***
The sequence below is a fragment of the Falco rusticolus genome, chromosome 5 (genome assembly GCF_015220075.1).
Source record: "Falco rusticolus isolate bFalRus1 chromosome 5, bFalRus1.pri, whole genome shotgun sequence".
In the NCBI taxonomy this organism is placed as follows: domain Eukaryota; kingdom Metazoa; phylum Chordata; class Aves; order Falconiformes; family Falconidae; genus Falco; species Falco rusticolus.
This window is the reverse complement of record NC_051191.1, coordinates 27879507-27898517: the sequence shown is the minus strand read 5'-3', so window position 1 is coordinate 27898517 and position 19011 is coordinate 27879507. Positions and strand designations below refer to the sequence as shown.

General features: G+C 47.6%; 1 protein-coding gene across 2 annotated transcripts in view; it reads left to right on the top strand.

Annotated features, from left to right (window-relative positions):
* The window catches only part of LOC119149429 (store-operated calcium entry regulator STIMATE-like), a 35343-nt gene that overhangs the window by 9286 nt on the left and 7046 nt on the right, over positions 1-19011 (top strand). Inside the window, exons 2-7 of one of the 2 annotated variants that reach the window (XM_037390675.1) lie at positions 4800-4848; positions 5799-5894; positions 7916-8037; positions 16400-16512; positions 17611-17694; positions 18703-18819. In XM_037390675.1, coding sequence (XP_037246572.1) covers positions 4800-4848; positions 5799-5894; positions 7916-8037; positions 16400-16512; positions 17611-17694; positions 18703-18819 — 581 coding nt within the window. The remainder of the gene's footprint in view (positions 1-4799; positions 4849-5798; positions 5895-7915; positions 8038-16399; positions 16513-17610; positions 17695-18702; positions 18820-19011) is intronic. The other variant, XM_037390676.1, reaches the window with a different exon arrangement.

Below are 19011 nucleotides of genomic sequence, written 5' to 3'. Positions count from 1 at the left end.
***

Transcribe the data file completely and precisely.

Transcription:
The sequence below is a fragment of the Falco rusticolus genome, chromosome 5 (genome assembly GCF_015220075.1).
Source record: "Falco rusticolus isolate bFalRus1 chromosome 5, bFalRus1.pri, whole genome shotgun sequence".
In the NCBI taxonomy this organism is placed as follows: domain Eukaryota; kingdom Metazoa; phylum Chordata; class Aves; order Falconiformes; family Falconidae; genus Falco; species Falco rusticolus.
This window is the reverse complement of record NC_051191.1, coordinates 27879507-27898517: the sequence shown is the minus strand read 5'-3', so window position 1 is coordinate 27898517 and position 19011 is coordinate 27879507. Positions and strand designations below refer to the sequence as shown.

General features: G+C 47.6%; 1 protein-coding gene across 2 annotated transcripts in view; it reads left to right on the top strand.

Annotated features, from left to right (window-relative positions):
* The window catches only part of LOC119149429 (store-operated calcium entry regulator STIMATE-like), a 35343-nt gene that overhangs the window by 9286 nt on the left and 7046 nt on the right, over positions 1-19011 (top strand). Inside the window, exons 2-7 of one of the 2 annotated variants that reach the window (XM_037390675.1) lie at positions 4800-4848; positions 5799-5894; positions 7916-8037; positions 16400-16512; positions 17611-17694; positions 18703-18819. In XM_037390675.1, coding sequence (XP_037246572.1) covers positions 4800-4848; positions 5799-5894; positions 7916-8037; positions 16400-16512; positions 17611-17694; positions 18703-18819 — 581 coding nt within the window. The remainder of the gene's footprint in view (positions 1-4799; positions 4849-5798; positions 5895-7915; positions 8038-16399; positions 16513-17610; positions 17695-18702; positions 18820-19011) is intronic. The other variant, XM_037390676.1, reaches the window with a different exon arrangement.

Below are 19011 nucleotides of genomic sequence, written 5' to 3'. Positions count from 1 at the left end.